Name This Place 4.2

Well, folks, we have a contest going on here. In yesterday’s action, W. White jumped out to an early lead by correctly identifying the Prentiss County Courthouse in Booneville and also mentioned that it has recently been renovated by Belinda Stewart Architects. Carunzel earned a point by giving the year of construction and architect, N.W. Overstreet. But then, when I turned away for just a second last night, doakley, tsj1957, and a new contestant mysteriously known as “Belinda” piled in with all sorts of information. Some might call it minutiae, but I call it points, especially Belinda’s game-changing announcement that in fact the Prentiss County Courthouse that we all know and love and thought was built in 1925 by N.W. Overstreet, in fact contains the remnant of an earlier courthouse that burned, after which our buddy N.W.–he of “the classic is passe” fame–came in and did a major re-do, putting up new bricks all around to make everything look nice. This kind of story is why I love old buildings and most–although by no means all–of the people who work on them.

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So, here’s the current standings:

W. White: 2 points
Carunzel: 1 point
doakley: 1 point
tsj1957: 1 point
Belinda: 1 point

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If yesterday was a wash for you, there’s still plenty of time to get in the game. Correctly identify this building, making sure to give the location along with the name, and you get a point. Add more information, architectural, historical, or something in between, and you get another point (a maximum of two points per day).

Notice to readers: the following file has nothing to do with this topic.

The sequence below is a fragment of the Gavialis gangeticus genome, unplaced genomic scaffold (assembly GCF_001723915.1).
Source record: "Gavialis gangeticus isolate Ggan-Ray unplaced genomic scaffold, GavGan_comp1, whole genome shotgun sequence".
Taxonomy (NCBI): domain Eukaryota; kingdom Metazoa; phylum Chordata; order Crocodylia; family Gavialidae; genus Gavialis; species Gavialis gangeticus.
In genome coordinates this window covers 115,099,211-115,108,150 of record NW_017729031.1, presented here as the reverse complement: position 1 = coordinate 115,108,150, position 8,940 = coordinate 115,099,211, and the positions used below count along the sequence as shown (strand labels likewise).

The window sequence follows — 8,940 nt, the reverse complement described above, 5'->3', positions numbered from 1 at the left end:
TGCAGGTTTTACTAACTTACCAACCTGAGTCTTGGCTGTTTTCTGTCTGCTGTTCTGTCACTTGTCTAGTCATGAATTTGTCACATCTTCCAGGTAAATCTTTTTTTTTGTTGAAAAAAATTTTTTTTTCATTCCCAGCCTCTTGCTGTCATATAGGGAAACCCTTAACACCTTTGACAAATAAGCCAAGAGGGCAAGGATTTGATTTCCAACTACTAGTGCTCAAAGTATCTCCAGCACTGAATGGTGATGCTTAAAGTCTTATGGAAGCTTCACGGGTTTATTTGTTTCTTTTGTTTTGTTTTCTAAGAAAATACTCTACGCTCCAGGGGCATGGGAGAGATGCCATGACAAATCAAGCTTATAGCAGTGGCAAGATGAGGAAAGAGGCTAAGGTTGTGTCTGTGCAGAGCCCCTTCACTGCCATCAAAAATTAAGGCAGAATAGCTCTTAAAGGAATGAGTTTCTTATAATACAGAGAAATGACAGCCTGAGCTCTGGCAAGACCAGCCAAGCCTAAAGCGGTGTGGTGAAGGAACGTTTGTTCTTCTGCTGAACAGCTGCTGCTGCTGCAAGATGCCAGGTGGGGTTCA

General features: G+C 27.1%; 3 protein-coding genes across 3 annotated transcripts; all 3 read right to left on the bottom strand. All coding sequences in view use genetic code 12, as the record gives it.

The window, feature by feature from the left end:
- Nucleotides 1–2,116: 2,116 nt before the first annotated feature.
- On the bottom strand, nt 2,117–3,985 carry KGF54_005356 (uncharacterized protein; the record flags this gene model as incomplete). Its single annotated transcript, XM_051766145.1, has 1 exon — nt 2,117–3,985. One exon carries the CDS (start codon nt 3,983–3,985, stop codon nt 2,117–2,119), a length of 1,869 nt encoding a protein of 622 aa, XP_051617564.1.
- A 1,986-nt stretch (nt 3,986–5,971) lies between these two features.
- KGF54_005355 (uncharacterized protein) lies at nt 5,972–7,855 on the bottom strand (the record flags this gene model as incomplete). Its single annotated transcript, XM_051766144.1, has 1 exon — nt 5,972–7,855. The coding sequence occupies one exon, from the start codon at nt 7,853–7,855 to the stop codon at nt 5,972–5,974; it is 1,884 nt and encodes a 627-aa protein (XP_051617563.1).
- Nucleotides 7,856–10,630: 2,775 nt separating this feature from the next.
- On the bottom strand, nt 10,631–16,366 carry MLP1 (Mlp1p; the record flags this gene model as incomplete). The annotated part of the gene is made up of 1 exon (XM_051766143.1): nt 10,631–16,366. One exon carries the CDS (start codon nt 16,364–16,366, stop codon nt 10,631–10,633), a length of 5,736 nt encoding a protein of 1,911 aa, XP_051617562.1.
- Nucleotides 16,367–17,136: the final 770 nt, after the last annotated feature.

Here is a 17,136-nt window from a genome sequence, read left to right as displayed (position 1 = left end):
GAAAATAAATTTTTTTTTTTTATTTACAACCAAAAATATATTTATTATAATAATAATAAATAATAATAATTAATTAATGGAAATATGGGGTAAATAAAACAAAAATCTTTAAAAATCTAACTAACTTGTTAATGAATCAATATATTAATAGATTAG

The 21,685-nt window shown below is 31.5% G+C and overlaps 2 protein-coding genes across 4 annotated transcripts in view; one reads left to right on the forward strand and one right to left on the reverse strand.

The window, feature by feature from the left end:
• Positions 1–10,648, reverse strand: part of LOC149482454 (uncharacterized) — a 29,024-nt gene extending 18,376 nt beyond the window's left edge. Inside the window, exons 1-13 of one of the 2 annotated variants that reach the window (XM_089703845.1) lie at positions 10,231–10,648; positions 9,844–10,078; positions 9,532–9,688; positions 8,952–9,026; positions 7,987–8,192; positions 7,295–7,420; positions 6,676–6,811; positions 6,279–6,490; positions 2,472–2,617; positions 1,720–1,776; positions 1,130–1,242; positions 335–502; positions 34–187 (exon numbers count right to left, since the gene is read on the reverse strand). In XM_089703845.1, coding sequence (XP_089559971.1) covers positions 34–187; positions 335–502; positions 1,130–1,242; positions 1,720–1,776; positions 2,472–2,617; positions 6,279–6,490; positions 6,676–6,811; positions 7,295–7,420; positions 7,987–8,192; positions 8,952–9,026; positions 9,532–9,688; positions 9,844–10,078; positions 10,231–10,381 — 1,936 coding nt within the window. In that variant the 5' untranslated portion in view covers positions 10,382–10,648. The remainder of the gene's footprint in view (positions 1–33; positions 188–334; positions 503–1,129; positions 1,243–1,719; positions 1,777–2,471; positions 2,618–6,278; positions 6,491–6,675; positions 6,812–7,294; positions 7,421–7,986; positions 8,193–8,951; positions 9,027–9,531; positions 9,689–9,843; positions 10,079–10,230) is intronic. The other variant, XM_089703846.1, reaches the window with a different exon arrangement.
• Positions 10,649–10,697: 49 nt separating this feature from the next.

Yesterday’s courthouse was a good warm-up round. Let’s see how you do on this one.



Categories: Contest

19 replies

  1. I think this house is called Annandale and that it was built in Oxford in 1856. I am not sure of the architect. Samuel Sloan seems like a good guess.

    • Great guess, the house is very similar to Ammadelle in Oxford, but not quite.

      • That’s what I get for putting my architecture books in temporary storage. The house in Oxford was the only Italianate house of this design that came to mind. I am still going to guess that Samuel Sloan designed Mount Holly, the designs are similar.

        • If the Samuel Sloan attribution is off base, maybe you will give me a point for pointing out that Shelby Foote’s family owned this house for many years.

          • Lol, you get a point for pointing out the almost identical Ammadelle, which is, in fact, by the same architect. But it’s not Samuel Sloan.

          • I should clarify that the same designs seemingly were used for both Ammadelle and Mount Holly, but apparently another architect adapted the plans at Mount Holly.

            • Well I will continue on the Italianate architect bandwagon and say that Calvert Vaux is responsible for Mount Holly. Surely if I guess enough architects from that era, I might eventually get it right.

            • You’re correct! It’s a variant mirror version of Vaux’s “Irregular Villa Without Wing” in Villas and Cottages. I guess I could hold everyone in suspense about who is thought to have made the modification, but I think it’s very obscure and not published anywhere. The speculation is that Kentucky architect Thomas Lewinski, who designed Henry Clay’s “Ashland” and Natchez’ Memorial Hall, was the architect who took Vaux’s published plans and worked them into Mount Holly. You should get an extra point, W, for pulling Vaux’s name from memory–who needs those books anyway? :-)

            • Thank you. Once you told me that it was not Sloan, I had to decide which other architect from the era it was. I decided on Vaux because of the characteristics of the only other likely candidates, Richard Upjohn’s designs are heavier than Vaux’s; Alexander Jackson Davis and Andrew Jackson Downing were more interested in symmetry that Vaux.